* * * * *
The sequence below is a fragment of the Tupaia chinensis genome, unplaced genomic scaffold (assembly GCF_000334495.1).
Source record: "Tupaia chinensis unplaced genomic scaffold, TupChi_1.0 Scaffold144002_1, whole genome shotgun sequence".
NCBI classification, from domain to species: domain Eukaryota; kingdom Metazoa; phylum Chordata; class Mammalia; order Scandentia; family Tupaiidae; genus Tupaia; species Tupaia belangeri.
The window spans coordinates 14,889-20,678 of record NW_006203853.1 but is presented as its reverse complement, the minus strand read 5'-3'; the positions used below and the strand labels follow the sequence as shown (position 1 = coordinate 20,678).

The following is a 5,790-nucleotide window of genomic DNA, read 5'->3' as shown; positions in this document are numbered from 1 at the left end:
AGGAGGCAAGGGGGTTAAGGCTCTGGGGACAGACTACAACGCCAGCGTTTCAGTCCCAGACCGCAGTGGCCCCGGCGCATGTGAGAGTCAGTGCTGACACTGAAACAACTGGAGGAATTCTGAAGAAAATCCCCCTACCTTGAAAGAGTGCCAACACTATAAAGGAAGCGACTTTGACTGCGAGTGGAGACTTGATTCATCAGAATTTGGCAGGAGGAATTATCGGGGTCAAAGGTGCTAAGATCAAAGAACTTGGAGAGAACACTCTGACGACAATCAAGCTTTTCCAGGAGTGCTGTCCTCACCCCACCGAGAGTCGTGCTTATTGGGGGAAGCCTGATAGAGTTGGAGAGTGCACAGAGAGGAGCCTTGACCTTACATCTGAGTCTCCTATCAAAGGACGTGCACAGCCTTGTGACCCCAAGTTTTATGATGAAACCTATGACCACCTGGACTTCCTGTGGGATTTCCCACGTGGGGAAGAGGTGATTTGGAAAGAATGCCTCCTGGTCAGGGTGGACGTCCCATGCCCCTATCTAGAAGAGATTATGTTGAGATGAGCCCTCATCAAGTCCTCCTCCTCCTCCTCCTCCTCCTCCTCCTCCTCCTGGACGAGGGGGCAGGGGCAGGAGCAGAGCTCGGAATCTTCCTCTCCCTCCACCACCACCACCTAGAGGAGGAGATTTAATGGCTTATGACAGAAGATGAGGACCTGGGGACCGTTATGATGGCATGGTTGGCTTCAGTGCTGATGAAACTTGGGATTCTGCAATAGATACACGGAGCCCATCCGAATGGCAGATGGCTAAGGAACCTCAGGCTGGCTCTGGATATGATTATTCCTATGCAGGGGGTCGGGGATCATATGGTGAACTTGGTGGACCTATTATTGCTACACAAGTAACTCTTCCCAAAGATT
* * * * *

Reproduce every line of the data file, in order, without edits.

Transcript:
The sequence below is a fragment of the Tupaia chinensis genome, unplaced genomic scaffold (assembly GCF_000334495.1).
Source record: "Tupaia chinensis unplaced genomic scaffold, TupChi_1.0 Scaffold144002_1, whole genome shotgun sequence".
NCBI classification, from domain to species: domain Eukaryota; kingdom Metazoa; phylum Chordata; class Mammalia; order Scandentia; family Tupaiidae; genus Tupaia; species Tupaia belangeri.
The window spans coordinates 14,889-20,678 of record NW_006203853.1 but is presented as its reverse complement, the minus strand read 5'-3'; the positions used below and the strand labels follow the sequence as shown (position 1 = coordinate 20,678).

The following is a 5,790-nucleotide window of genomic DNA, read 5'->3' as shown; positions in this document are numbered from 1 at the left end:
AGGAGGCAAGGGGGTTAAGGCTCTGGGGACAGACTACAACGCCAGCGTTTCAGTCCCAGACCGCAGTGGCCCCGGCGCATGTGAGAGTCAGTGCTGACACTGAAACAACTGGAGGAATTCTGAAGAAAATCCCCCTACCTTGAAAGAGTGCCAACACTATAAAGGAAGCGACTTTGACTGCGAGTGGAGACTTGATTCATCAGAATTTGGCAGGAGGAATTATCGGGGTCAAAGGTGCTAAGATCAAAGAACTTGGAGAGAACACTCTGACGACAATCAAGCTTTTCCAGGAGTGCTGTCCTCACCCCACCGAGAGTCGTGCTTATTGGGGGAAGCCTGATAGAGTTGGAGAGTGCACAGAGAGGAGCCTTGACCTTACATCTGAGTCTCCTATCAAAGGACGTGCACAGCCTTGTGACCCCAAGTTTTATGATGAAACCTATGACCACCTGGACTTCCTGTGGGATTTCCCACGTGGGGAAGAGGTGATTTGGAAAGAATGCCTCCTGGTCAGGGTGGACGTCCCATGCCCCTATCTAGAAGAGATTATGTTGAGATGAGCCCTCATCAAGTCCTCCTCCTCCTCCTCCTCCTCCTCCTCCTCCTCCTGGACGAGGGGGCAGGGGCAGGAGCAGAGCTCGGAATCTTCCTCTCCCTCCACCACCACCACCTAGAGGAGGAGATTTAATGGCTTATGACAGAAGATGAGGACCTGGGGACCGTTATGATGGCATGGTTGGCTTCAGTGCTGATGAAACTTGGGATTCTGCAATAGATACACGGAGCCCATCCGAATGGCAGATGGCTAAGGAACCTCAGGCTGGCTCTGGATATGATTATTCCTATGCAGGGGGTCGGGGATCATATGGTGAACTTGGTGGACCTATTATTGCTACACAAGTAACTCTTCCCAAAGATT